CREEC’s IDAP Director Quoted in Westword re: Aurora’s Immigration Detention Facility’s Expansion

Excellent article from Westword about Aurora’s Immigration Detention Facility’s sudden expansion. CREEC’s own IDAP Director, Liz Jordan, weighs in: “In June, ICE started moving hundreds of its detainees to federal prisons across the country because the government lacked enough space in its immigration detention center, according to an NPR report. In a lawsuit filed by the ACLU and Jordan’s organization in August 2018, lawyers representing plaintiffs in a prison in California argued that conditions there were deplorable. “As a result of the unconstitutional treatment of these civil detainees, many have expressed a desire to be returned, immediately, to their countries of origin — foregoing their claims for immigration relief altogether — because they would rather face the dangers back home than be imprisoned in these abysmal conditions,” part of the complaint reads. As of October 2018, ICE had largely stopped using federal prisons to house detainees, according to NPR. Jordan is worried that something similar could happen at the recently opened annex in Aurora. “We are concerned that the facilities are unprepared for this influx [of new detainees], which could result in really horrifying conditions for people that have to sit in these wings while they get up and running.” Jordan says it is unclear whether the facility will add staff to manage the additional detainees.” Click here to read the whole...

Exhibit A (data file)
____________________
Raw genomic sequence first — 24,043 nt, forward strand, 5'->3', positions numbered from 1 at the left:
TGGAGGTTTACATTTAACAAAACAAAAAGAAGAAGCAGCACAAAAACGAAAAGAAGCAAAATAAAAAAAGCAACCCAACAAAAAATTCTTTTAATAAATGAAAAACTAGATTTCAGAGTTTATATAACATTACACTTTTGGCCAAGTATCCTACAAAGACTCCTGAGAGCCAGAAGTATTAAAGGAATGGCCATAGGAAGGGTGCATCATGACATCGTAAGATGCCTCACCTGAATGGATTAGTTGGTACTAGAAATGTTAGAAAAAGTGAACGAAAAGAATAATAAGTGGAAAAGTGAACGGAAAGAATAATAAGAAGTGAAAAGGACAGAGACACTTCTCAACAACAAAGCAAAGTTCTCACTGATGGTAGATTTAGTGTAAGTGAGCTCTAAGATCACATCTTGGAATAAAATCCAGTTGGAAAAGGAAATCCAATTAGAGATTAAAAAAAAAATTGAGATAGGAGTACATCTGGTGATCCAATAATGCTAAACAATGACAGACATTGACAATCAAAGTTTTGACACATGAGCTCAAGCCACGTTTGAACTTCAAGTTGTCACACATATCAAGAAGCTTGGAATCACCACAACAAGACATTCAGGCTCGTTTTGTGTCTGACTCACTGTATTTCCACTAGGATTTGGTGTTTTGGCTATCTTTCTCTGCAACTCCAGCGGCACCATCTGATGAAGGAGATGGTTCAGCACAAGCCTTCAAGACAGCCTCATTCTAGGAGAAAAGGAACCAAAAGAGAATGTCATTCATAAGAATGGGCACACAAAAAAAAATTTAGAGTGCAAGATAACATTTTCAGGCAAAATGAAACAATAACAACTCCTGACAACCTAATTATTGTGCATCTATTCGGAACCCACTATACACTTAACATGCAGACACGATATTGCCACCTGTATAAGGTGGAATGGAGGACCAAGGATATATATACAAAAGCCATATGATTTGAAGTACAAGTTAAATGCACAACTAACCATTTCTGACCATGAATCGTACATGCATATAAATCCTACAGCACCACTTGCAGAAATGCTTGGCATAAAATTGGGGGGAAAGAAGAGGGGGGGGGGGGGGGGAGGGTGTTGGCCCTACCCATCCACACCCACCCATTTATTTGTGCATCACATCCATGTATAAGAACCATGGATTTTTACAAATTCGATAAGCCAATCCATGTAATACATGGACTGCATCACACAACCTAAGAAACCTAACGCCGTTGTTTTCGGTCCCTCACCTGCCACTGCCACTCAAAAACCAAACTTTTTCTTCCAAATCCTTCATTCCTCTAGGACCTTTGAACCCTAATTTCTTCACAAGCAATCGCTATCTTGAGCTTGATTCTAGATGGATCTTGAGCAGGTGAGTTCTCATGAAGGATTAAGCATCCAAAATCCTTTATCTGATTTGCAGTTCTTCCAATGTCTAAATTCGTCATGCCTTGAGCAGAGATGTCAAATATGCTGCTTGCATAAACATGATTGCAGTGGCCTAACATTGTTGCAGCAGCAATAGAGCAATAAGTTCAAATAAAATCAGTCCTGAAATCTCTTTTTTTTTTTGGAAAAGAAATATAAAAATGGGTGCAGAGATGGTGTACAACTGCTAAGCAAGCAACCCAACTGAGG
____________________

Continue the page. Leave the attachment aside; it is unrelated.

Welcome to our Spring 2019 externs!

CREEC is thrilled to be joined by three excellent externs this spring.* Allison Crennen-Dunlap is a Chancellor Scholar and J.D. candidate at the University of Denver Sturm College of Law. She has worked as a student attorney with the Sturm College of Law’s Immigration Law & Policy Clinic and completed legal internships with various organizations, including the Rocky Mountain Immigrant Advocacy Network and the Justice and Mercy Legal Aid Center. She earned her M.A. at the Pennsylvania State University, where she was a McCourtney Distinguished Graduate Fellow, and graduated with her B.A. from Georgetown University. In her free time, Allison enjoys exploring new places and strolling through Denver’s parks with her husband and four-year-old daughter. Alison “Ali” Sheets is in her final year at Denver Law. Ali is also a Chancellor Scholar at Denver Law, which is based on both public interest work and merits. While in school, Ali has worked on a variety of issues, including immigration, asylum, crimmigration, death penalty and international law. She regularly volunteers with an immigration non-profit in El Paso, Texas. Ali is simultaneously pursuing a Masters in International Human Rights at the Korbel School of International Studies, where she focuses on human trafficking and is a Research Assistant in the Human Trafficking Clinic. In her free time, Ali enjoys hiking, trivia, and spending time with her dog. Jean Peterson is CREEC’s paralegal-turned-extern. She is a 2L at the Denver Law. Jean graduated from the American University with a B.A. in International Studies. Following her legal interests instead of her degree, Jean worked for the U.S. Department of Justice in D.C. in their Securities and...